A painstakingly researched and beautifully written account of the rise of Chicago’s pioneering municipal court system, City of Courts is at its core a historical investigation into the deeply troubling moral issues raised by the exercise of authority and power in a liberal democracy. Because of this, it should be required reading for policy makers, administrators, and social welfare practitioners. Its captivating analysis of progressive efforts to rethink individual responsibility and radically reshape the administration of criminal justice adds a forgotten and critically important chapter to the history of modern state development. Accordingly, this book should command wide scholarly attention from criminologists, historians, historical sociologists, law professors, political scientists, social theorists, and urban sociologists.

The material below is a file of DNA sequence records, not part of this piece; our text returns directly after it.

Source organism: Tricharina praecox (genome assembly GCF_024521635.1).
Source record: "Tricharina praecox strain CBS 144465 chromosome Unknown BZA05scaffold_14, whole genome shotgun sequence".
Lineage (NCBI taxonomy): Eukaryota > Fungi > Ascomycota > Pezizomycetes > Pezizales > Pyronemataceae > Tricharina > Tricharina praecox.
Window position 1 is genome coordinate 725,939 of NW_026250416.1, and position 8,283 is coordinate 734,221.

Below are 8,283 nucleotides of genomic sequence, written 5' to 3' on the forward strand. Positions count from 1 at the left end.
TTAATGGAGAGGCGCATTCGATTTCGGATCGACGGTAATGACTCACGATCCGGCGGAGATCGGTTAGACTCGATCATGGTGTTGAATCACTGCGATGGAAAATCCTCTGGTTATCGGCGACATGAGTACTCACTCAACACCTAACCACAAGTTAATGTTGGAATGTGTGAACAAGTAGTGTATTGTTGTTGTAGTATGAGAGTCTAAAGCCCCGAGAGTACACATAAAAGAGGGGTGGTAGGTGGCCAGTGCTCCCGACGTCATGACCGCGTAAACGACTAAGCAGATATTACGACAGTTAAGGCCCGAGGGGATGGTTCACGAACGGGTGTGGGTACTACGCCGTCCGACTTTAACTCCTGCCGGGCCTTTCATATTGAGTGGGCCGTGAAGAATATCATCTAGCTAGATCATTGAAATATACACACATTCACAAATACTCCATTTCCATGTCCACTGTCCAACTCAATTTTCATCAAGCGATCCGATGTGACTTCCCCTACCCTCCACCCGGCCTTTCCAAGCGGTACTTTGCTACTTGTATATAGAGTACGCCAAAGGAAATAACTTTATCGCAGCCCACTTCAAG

78 Soc. Service Rev. 151 (2004) (reviewing Michael Willrich, City of Courts: Socializing Justice in Progressive Era Chicago (2003)).
Tanenhaus, David S., "Book Review" (2004). Scholarly Works. 600.